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ImClone's Sam Is Steppin' Out

Insider trader Sam Waksal, toting a bag from Smythson, a luxury leather shop.
New York Post/Robert Kalfus
Insider trader Sam Waksal, toting a bag from Smythson, a luxury leather shop.

A photographer for the "New York Post" snapped this picture last night of a nattily dressed Sam Waksal returning to a halfway house in the Bronx after going on a little shopping trip.

Two Post reporters also worked the story of the former ImClone Systems CEO's first few days out of federal prison after I blogged late last week that CNBC confirmed Waksal had returned to New York.

The Post says Waksal is getting preferential treatment at the halfway house, which also let him go free from Friday through Sunday. Did anyone out there spot him at some old haunts in his Hamptons stomping grounds? I'm not certain if he can leave the confines of the New York boroughs. And I don't think he can hang out with another ex-con like his old friend Martha Stewart.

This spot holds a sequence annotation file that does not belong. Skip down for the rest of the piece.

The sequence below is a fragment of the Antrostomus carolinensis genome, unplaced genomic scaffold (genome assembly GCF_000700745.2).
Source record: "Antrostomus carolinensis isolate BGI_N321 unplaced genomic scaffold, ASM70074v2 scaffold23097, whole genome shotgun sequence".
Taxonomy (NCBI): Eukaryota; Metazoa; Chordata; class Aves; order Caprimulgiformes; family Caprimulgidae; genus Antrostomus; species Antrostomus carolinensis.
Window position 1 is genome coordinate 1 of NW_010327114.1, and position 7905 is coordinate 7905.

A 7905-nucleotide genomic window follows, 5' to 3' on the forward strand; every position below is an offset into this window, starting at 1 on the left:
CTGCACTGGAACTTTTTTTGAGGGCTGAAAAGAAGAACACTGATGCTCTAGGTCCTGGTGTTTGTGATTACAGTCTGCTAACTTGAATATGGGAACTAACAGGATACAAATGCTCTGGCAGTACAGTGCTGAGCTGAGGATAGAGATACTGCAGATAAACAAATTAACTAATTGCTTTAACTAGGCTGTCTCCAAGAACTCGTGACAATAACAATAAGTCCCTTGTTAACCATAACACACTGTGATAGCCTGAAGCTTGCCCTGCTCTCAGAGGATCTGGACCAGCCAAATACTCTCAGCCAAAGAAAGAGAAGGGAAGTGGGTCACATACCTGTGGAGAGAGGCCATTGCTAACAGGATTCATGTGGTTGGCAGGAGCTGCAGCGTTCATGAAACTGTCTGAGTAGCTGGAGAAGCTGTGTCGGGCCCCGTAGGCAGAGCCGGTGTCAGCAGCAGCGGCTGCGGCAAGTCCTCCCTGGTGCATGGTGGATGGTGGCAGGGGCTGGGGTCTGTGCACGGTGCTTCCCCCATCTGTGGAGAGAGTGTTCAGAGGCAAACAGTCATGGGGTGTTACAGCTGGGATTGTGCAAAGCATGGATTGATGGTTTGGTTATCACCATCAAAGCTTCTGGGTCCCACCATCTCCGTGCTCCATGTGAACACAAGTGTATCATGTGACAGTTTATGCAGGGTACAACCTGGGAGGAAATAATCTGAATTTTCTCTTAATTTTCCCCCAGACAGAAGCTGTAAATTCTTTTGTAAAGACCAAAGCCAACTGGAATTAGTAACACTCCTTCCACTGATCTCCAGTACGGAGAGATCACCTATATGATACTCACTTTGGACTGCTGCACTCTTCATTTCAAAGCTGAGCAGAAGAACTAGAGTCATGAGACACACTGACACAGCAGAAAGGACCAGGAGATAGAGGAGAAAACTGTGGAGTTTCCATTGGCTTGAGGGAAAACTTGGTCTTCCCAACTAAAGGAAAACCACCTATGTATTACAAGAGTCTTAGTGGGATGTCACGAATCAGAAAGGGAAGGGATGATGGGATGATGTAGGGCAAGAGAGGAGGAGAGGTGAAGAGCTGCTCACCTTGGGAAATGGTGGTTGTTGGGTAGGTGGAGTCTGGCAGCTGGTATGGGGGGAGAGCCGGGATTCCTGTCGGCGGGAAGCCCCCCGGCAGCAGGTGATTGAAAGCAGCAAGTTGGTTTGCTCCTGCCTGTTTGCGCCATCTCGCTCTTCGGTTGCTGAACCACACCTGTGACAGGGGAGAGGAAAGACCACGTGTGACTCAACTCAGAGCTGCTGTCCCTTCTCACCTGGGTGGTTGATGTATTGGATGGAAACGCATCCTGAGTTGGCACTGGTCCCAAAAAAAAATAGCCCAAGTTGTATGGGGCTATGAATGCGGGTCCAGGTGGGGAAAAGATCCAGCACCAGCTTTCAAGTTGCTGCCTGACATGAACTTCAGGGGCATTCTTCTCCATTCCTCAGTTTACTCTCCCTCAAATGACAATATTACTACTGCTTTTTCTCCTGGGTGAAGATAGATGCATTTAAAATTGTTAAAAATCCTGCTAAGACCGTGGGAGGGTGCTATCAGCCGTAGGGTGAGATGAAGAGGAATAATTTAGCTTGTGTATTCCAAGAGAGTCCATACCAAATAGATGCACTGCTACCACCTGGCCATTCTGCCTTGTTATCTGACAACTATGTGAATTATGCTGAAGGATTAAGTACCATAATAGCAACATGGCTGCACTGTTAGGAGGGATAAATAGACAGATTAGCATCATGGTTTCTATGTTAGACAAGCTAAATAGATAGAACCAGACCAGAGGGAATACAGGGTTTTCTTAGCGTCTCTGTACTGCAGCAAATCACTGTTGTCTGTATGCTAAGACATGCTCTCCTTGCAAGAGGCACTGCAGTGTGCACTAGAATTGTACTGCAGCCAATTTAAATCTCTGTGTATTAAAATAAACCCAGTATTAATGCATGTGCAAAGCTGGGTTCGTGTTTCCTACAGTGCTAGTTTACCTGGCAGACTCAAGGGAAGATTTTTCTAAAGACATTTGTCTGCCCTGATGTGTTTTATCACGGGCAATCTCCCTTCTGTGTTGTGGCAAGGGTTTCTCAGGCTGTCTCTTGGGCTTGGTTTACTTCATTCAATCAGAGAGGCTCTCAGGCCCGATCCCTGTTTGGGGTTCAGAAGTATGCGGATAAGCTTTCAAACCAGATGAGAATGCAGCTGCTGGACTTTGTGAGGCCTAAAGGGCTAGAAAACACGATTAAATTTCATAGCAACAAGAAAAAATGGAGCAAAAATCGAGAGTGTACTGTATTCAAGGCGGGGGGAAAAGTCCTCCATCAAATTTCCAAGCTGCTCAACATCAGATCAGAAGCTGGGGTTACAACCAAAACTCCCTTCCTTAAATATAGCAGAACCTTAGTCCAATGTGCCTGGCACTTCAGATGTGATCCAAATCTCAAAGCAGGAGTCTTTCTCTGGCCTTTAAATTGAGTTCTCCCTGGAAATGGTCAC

He also can't go near Manhattan-based ImClone . Not physically, but fiscally.

Shares of the company he founded are still trading about $4 higher than the price Bristol-Myers Squibb has offered to buy the rest of the company it doesn't already own. The two are partners on the cancer drug Erbitux.

In a research note to clients this morning, Leerink Swann big pharma analyst Seamus Fernandez writes that he wouldn't be surprised to see the ultimate takeout price around 70 bucks. For now, though, Bristol officials insist their offer is "full and fair."

Fernandez also breaks down the projected negative impact the different prices will have on BMY's earnings, but how the hit might be absorbed by so-called synergies -- M&A-speak for cost-cutting. Finally, he sees U.S. Erbitux sales growing at a compounded annual growth rate of 23 percent, from $825 million this year to $1.8 billion in 2012.

Disclosures:

Leerink Swann makes a market in IMCL and may trade in BMY.

Questions? Comments? Pharma@cnbc.com